Troll War in the Pale

By Keos (Joe Streeper) and Brattan of Holdworthy

I knew it was coming. The crops were failing in the north. The air had a bitter bite not felt for ages. The geese had Ieft earlier than ever before—just before Brewfest, making their way toward the gentler lands of Sunndi, or so they say. I took the early flight of geese as an omen upon the holy land. And now it has come to pass: The Troll Winter.

Call me Keos. In my youth I traveled far and wide across the Flanaess to lands most strange. It seems a long time ago that I set sail upon the Icy Sea finding port from Jotsplat to the Barren Wastes, where ice blankets the lands in a white embrace. Now that my hair too has turned with the seasons, I am no longer a young adventurer. I can only dream of those long days beneath the arctic sun. Now I make my home here in Wintershiven, and I am content to live out my days among my family and my books. And when an audience is indulgent, I can pursue my other pastime: telling stories of adventure and bravery. Come and pull up a chair near the fire and let me share just such as story with you today. Continue reading “Troll War in the Pale”

Swimming Lessons

It Started in Saltmarsh: Chapter Eleven

By Kirt Wackford
A Dungeons & Dragons campaign adaptation edited by Thomas Kelly and Greyhawkstories

13-22 Goodmonth, 570

By midmorning, the party had returned to Saltmarsh. Acting with alacrity, Tyrius went straightaway to the Customs House where he found Secun already at a table working through a pile of papers. The townsman rose to greet the young paladin, and Tyrius returned the gesture with a polite bow before handing him the still-sealed letter from the Viscount.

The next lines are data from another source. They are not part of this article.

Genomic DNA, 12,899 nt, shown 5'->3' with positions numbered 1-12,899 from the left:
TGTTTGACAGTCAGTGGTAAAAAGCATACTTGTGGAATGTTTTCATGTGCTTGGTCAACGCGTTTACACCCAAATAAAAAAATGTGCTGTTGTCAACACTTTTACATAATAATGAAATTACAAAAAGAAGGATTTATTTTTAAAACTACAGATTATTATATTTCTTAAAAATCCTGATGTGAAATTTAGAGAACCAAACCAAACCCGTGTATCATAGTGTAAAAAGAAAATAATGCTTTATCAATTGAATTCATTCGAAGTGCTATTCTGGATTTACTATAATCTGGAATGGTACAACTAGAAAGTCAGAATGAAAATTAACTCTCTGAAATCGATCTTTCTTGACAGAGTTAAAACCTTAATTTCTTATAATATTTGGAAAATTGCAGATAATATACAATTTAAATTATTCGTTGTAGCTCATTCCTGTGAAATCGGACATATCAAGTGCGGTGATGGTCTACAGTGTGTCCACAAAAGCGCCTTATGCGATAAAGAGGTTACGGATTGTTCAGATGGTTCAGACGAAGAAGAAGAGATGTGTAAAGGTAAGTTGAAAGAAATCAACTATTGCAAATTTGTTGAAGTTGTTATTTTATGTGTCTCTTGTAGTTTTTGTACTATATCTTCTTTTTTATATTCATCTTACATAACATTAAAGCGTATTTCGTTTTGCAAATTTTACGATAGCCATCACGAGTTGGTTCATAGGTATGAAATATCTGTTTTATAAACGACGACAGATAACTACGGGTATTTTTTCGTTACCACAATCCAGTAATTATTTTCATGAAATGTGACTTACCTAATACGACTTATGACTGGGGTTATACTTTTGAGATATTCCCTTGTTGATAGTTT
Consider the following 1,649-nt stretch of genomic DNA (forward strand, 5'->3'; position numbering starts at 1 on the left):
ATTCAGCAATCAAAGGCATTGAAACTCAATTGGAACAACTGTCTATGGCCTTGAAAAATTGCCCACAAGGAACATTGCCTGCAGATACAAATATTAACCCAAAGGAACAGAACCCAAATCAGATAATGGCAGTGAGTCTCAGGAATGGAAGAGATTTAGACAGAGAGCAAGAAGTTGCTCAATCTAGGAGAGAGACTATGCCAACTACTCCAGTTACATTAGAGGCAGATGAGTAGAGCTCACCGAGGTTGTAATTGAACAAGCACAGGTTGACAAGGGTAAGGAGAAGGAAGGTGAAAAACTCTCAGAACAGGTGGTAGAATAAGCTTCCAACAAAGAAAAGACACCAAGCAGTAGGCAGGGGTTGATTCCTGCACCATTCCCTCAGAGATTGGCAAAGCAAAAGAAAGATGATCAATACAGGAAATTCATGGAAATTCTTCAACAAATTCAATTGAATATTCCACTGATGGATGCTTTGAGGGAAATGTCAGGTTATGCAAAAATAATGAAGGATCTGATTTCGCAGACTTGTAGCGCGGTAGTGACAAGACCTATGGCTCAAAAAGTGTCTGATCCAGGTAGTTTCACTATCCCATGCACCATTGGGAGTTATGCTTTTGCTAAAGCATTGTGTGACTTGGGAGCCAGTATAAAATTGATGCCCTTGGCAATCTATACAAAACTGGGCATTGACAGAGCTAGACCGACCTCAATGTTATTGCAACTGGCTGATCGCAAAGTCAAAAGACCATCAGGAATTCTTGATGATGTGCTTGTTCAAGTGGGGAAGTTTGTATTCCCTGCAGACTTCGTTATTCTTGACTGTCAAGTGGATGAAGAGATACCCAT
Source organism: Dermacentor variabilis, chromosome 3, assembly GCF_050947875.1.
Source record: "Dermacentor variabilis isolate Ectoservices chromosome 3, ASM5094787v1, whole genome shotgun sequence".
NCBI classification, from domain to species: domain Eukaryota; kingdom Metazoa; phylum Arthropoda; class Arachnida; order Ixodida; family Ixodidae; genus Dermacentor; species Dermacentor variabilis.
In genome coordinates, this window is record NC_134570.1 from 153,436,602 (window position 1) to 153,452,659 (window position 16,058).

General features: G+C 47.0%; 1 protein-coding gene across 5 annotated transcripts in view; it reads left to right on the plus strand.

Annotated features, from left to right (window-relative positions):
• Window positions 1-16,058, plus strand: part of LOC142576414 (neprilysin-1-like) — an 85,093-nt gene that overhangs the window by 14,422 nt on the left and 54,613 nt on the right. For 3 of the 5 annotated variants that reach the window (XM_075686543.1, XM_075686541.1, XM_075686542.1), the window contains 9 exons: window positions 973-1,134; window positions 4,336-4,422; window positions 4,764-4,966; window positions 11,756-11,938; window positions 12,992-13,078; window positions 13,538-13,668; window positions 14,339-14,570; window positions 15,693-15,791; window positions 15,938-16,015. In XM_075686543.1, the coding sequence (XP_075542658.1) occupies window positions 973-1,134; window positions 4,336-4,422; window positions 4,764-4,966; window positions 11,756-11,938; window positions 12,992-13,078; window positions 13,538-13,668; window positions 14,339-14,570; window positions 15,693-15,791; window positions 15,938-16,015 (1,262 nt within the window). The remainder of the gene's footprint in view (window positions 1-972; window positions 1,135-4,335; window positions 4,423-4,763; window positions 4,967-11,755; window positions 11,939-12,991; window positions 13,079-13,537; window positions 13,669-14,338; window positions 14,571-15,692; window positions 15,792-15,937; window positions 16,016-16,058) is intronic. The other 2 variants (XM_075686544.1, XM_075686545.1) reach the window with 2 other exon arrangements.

Secun broke the seal and read the letter on the spot, nodding as he went. When he finished, he returned to his chair behind the table, tucked the parchment away, and motioned for Tyrius to take a seat in an open chair. Tyrius shook his head, “Thank you my lord; I will remain standing for now, until I have heard your words.”

“Well, the Viscount has approved the operation and we are now officially sanctioned to proceed. Saltmarsh is prepared to offer your party the following, in addition to our previous considerations: The merchants on the council will purchase any captured goods your party wishes to sell or turn into cash, whether left over from the house or what you may acquire in the future from the smuggler’s ship. The price will be a fair one. If your party prefers to take possession of the goods and contraband and sell them yourselves in Seaton, you are free to do so.